The following is from the anime Bleach. At the end of every episode they have a little 予告 where the break the fourth wall. After a voiceover announces a tragedy to come, an anonyed Ichigo (the main character) replies:

その予告は1週早え!つーかそんな渋い話じゃねえし!ああっやっぱり時間がっ… (end of episode). The last bit is translated as "Oh no! We've run out of time!"

What is the function of やっぱり in the sentence above? The closest usage I can think of is やっぱり associated with regret, e.g. やっぱり傘を持ってくればよかった – I should have brought my umbrella. やっぱり行けばよかった. I should have gone.

Yet in these examples we still have the expected nuance "I knew it! I thought so! Just like I expected", which seems absent in the sentence from Bleach...

  • 1
    I'm not sure I understand the difficulty. You could understand it as "and of course [we're out of time]" or "as we could expect [we're out of time]". Doesn't that approach of parsing it make sense to you?
    – A.Ellett
    Nov 14, 2023 at 2:56
  • Did he really say やっぱり? Do you have the audio or the episode number?
    – naruto
    Nov 14, 2023 at 3:09
  • Maybe it is the same I expected (the time slot is too short)?
    – sundowner
    Nov 14, 2023 at 5:24
  • It's hard to answer this question without actually reviewing the entire 予告. For やっぱり to make sense, there has to be some prior "assumption" in the context, but you didn't mention what it is.
    – naruto
    Nov 14, 2023 at 18:33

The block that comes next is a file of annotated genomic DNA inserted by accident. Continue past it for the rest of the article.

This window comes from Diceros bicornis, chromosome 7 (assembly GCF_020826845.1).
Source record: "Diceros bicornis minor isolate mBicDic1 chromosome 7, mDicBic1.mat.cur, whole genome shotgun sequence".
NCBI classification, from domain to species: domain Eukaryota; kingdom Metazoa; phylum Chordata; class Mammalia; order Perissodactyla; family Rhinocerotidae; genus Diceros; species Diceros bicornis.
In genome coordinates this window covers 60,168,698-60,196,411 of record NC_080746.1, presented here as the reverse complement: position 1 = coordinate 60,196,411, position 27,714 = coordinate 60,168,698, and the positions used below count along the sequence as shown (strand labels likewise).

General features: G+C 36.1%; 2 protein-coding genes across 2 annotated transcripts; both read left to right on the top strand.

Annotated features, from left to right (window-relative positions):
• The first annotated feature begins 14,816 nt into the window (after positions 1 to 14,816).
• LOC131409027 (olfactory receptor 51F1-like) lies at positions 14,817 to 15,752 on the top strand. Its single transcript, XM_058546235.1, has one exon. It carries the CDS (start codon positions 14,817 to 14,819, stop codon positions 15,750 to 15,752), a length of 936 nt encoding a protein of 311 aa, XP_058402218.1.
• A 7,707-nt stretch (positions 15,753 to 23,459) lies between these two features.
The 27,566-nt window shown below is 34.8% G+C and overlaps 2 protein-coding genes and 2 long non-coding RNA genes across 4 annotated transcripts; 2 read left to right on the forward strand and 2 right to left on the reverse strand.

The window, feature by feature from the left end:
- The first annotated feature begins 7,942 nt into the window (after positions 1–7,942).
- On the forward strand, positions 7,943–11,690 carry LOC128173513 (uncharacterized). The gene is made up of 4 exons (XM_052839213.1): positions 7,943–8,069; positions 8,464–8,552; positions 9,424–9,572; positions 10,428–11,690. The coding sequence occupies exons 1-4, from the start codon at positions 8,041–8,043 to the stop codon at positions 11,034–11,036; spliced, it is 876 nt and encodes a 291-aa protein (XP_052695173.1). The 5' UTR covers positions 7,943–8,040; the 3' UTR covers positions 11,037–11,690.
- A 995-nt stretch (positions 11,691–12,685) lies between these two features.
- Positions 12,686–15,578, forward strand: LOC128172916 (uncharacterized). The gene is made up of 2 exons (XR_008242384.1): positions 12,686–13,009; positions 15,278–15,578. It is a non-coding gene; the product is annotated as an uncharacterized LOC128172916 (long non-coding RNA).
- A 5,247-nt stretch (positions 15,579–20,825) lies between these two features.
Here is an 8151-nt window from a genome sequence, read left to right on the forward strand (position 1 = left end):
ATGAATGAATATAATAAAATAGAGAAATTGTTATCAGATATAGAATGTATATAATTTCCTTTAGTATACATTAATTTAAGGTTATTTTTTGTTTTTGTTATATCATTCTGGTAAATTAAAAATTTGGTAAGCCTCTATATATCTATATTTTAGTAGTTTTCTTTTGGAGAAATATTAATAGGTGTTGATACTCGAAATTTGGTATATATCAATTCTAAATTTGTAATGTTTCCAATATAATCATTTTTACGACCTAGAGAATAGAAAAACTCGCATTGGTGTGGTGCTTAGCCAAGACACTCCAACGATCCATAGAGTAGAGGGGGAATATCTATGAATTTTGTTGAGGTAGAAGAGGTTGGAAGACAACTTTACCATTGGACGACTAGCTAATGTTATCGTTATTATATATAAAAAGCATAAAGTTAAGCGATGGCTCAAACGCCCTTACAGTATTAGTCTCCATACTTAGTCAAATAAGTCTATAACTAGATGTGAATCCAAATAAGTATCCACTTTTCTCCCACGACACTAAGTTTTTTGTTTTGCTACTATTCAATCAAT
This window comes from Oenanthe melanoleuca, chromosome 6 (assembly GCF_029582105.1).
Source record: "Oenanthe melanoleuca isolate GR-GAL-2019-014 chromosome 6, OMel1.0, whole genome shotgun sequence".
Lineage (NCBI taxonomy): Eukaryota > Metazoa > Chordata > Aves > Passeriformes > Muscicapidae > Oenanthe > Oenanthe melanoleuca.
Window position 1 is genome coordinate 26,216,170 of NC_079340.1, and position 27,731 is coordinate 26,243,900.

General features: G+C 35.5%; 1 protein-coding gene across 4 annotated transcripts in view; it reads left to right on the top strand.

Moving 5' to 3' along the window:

• その回まで毎回時間が足りなくなっていたから、今回もやっぱり時間が足りなくなったって意味みたいですよ。jikainoyokoku.blog23.fc2.com/blog-entry-1479.html 『見えない敵を殴れ』の回のようです。@naruto
    – chocolate
    Nov 15, 2023 at 15:32

1 Answer 1


I find that more often than not, やっぱり can be thought of more as "in the end..." or "after all", meaning like "Aaa, we don't have time after all!!" but without the formal connotation that comes from that phrase in English.

With the other examples such as 「やっぱり行けばよかった」The "should have" translation comes from the 「〜けばよかった」, not the やっぱり. You can also think of the sentence as "I should have gone after all." or "...as I thought."

But like I said, "after all" is kind of formal and serious in English, not used as willy nilly. やっぱり is more of a word to add the connotation that it was something considered before, and often is left out by translators because you can get the same connotation from the context alone.

Hope this helped :)

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